By: Cliff Kincaid
Accuracy in Media
The central figures in the David Petraeus sex scandal are not talking. That includes Virginia Congressman and House Majority Leader Eric Cantor. Yet, the decision by this top Republican to turn to the FBI rather than his colleagues in the House with inside information about the scandal has proven to be monumental, a development that enabled Barack Obama to win the presidency without getting tainted by the allegations of immorality and corruption that are now the subject of daily news reports.
The record shows that Cantor had knowledge of the affair from an FBI whistleblower before the election but decided not to go public with the allegations of high-level misconduct by the CIA director. He stayed silent as Obama campaigned for re-election as a foreign policy statesman and efficient manager of America’s national security interests.
Cantor understood the stakes. In an October 22 column, Cantor had declared, “The American people deserve a president who recognizes that the war on terrorism is not over. They deserve a president who is dedicated to maintaining American pre-eminence in the world and who will protect our military budget, not cut it. They deserve a president who will restore and grow America’s alliances, who will prove America to be a reliable partner and a fierce enemy.”
But when he was given the David Petraeus scandal on a silver platter by an FBI whistleblower, more than a week before the election, Cantor turned the information over to the FBI, the same agency which had been conducting the cover-up on Obama’s behalf. Indeed, this cover-up is why the whistleblower came to Cantor. The predictable result of going to the FBI, headed by Robert Mueller, who was re-appointed by Obama, is that nothing was done and Obama won the election.
If Cantor had gone public, the fallout from the scandal would have rocked Obama’s presidency just before Election Day. Because the allegations were based on inside information provided by a whistleblower and were true and could not be denied, Cantor’s revelations could not have been automatically dismissed as partisan or political in nature. The FBI whistleblower might have been persuaded to go public as well.
In one of the latest developments, which demonstrates the serious nature of the scandal, Jennifer Griffin of Fox News has confirmed that Petraeus mistress Paula Broadwell did release classified information in a public forum when talking about the CIA holding prisoners at a facility in Libya. It is likely that Broadwell got the information from Petraeus.
Cantor’s failure to go public or even tell his colleagues about the scandal in advance is starting to attract more interest from the press.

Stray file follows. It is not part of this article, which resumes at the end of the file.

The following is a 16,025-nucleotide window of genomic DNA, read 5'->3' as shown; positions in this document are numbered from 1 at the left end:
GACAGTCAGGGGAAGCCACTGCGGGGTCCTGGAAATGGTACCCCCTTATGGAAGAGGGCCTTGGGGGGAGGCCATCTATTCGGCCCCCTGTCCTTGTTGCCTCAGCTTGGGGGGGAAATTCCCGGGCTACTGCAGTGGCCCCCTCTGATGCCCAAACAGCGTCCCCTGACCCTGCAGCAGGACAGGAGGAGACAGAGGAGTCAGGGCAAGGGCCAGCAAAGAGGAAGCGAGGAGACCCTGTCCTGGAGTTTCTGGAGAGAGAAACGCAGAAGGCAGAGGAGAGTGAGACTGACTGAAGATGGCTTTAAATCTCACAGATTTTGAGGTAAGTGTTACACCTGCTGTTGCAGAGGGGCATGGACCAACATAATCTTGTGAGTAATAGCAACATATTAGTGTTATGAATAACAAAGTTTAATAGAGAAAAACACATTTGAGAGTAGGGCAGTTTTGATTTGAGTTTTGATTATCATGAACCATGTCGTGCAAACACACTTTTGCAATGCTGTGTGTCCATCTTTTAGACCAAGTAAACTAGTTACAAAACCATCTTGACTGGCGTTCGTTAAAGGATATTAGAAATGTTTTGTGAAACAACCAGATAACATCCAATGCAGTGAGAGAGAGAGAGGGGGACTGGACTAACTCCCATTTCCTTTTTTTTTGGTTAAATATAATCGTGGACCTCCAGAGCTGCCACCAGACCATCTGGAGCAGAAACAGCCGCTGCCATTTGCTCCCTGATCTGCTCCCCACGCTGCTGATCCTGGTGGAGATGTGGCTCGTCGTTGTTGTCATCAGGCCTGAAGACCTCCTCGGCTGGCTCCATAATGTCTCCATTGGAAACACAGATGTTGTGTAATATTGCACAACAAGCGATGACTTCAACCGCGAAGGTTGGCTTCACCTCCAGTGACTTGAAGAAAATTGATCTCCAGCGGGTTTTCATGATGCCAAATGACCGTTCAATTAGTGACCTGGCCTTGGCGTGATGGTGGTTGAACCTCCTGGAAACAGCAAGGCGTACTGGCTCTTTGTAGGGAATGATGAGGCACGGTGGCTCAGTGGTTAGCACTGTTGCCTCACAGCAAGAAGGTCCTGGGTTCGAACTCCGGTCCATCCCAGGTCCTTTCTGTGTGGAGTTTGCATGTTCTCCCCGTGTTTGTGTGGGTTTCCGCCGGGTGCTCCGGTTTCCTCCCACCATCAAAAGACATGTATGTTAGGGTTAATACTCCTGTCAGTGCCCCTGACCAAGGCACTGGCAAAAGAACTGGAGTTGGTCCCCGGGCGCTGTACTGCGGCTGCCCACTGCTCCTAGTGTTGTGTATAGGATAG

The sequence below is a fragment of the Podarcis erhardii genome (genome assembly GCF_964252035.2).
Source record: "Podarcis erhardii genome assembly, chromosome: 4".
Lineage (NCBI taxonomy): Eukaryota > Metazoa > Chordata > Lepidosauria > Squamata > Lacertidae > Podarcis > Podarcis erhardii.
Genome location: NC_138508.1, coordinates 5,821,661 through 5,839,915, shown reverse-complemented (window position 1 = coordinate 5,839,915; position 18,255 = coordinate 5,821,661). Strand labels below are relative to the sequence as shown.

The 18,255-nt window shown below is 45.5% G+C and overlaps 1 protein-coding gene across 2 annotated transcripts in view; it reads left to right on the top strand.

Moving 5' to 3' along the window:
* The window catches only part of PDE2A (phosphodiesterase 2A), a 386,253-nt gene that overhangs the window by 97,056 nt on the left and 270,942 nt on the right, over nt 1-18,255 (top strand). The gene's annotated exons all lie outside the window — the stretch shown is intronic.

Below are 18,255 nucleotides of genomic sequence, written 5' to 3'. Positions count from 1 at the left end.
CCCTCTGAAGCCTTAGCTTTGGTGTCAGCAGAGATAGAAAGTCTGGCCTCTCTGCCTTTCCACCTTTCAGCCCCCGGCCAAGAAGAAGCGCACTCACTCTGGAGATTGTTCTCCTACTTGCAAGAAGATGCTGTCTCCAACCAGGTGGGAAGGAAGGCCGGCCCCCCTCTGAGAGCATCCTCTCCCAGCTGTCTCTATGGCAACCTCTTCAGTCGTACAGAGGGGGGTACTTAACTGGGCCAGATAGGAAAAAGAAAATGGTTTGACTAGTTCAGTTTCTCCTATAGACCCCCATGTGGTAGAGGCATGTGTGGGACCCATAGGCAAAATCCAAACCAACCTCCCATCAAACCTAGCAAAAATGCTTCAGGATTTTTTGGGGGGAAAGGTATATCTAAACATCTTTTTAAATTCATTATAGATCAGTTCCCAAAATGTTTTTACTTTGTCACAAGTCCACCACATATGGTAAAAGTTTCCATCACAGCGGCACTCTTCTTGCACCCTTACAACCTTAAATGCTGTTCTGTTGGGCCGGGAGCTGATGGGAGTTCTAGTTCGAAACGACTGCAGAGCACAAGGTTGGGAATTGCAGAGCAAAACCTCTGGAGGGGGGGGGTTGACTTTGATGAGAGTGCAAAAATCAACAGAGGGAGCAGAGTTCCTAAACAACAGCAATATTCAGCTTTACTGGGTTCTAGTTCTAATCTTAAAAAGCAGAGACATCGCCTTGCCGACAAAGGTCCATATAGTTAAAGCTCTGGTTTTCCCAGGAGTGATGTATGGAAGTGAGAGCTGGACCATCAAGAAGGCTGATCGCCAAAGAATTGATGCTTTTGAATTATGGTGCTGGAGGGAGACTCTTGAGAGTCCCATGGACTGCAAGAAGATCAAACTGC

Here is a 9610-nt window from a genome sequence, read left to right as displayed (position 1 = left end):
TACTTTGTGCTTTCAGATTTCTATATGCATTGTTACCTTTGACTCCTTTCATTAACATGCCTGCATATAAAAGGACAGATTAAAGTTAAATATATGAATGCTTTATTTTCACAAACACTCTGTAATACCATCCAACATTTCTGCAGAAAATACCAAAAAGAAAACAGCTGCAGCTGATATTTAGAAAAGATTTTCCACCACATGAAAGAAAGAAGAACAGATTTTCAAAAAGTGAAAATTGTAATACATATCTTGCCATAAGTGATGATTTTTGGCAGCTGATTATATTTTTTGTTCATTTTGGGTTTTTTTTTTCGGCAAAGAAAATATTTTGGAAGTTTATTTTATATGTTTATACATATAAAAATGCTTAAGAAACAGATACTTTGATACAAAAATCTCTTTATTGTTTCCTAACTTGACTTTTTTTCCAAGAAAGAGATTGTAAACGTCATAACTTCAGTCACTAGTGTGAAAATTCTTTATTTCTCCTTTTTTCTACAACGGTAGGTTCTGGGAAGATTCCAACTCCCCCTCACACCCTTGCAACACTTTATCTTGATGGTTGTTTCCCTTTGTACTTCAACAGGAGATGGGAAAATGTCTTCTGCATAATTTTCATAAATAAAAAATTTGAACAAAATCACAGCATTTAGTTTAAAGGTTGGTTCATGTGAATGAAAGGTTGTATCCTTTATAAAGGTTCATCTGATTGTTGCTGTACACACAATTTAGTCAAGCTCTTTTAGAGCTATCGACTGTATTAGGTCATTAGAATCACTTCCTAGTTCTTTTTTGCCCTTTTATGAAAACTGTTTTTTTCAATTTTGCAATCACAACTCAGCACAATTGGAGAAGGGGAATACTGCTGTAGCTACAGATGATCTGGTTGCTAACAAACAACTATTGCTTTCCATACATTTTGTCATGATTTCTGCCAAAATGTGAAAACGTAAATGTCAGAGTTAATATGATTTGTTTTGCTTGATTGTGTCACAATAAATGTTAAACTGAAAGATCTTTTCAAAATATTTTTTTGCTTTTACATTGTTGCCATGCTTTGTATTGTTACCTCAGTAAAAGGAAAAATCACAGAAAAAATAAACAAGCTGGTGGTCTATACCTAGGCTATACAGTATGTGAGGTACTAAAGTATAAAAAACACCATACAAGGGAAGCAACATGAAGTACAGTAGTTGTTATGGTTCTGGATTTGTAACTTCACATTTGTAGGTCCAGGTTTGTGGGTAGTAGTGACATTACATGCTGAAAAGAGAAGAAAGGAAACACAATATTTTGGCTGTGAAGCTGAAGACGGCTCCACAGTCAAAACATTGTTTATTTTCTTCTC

“House Majority Leader Eric Cantor has some tall explaining to do to the leadership on Capitol Hill,” notes Washington Post columnist Colbert King.
King, a liberal, hit the target on this one, asking why Cantor only went to the FBI with the information. He asks, “Why didn’t Cantor raise the alarm? The majority leader needs to step up to the mic.” King notes that members of Congress are livid over being kept in the dark by the FBI about the scandal.
The only reporter to confront Cantor about his strange handling of the explosive allegations is WTVR CBS 6 Richmond, Virginia, reporter Joe St. George. Cantor told him, “I had some information that I felt was information that raised some concerns and potentially could have some impact for our nation’s security.” St. George asked Cantor about the decision to not release the information publicly prior to the election. “I don’t want to comment, I don’t think it’s something we want to politicize—I think this is a national security concern,” Cantor said.
These are fine sentiments. However, according to a November 10 article by Scott Shane and Eric Schmitt of The New York Times, Cantor’s chief of staff, Steve Stombres, called the FBI on October 31 to tell them about the call Cantor had received from the FBI whistleblower. “They took the information,” Doug Heye, Cantor’s deputy chief of staff, was quoted as saying, “and gave the standard answer: they were not able to confirm or deny any investigation, but said that all necessary steps were being taken to make sure no confidential information was at risk.”
In other words, the FBI was stonewalling Cantor. Informing the FBI had gotten nowhere. The cover-up was continuing, at least through Election Day, and Cantor at this point had to know it.
While Cantor refuses to talk in detail about why he only went to the FBI with the information, the FBI whistleblower who confided in Cantor is now under attack by the liberal press as someone “obsessed” with the case and too close to one of the participants in the scandal.
The lesson is clear: don’t go to the House Republicans with any inside knowledge of Obama Administration scandals.
Cliff Kincaid is the Director of the AIM Center for Investigative Journalism and can be contacted at email@example.com.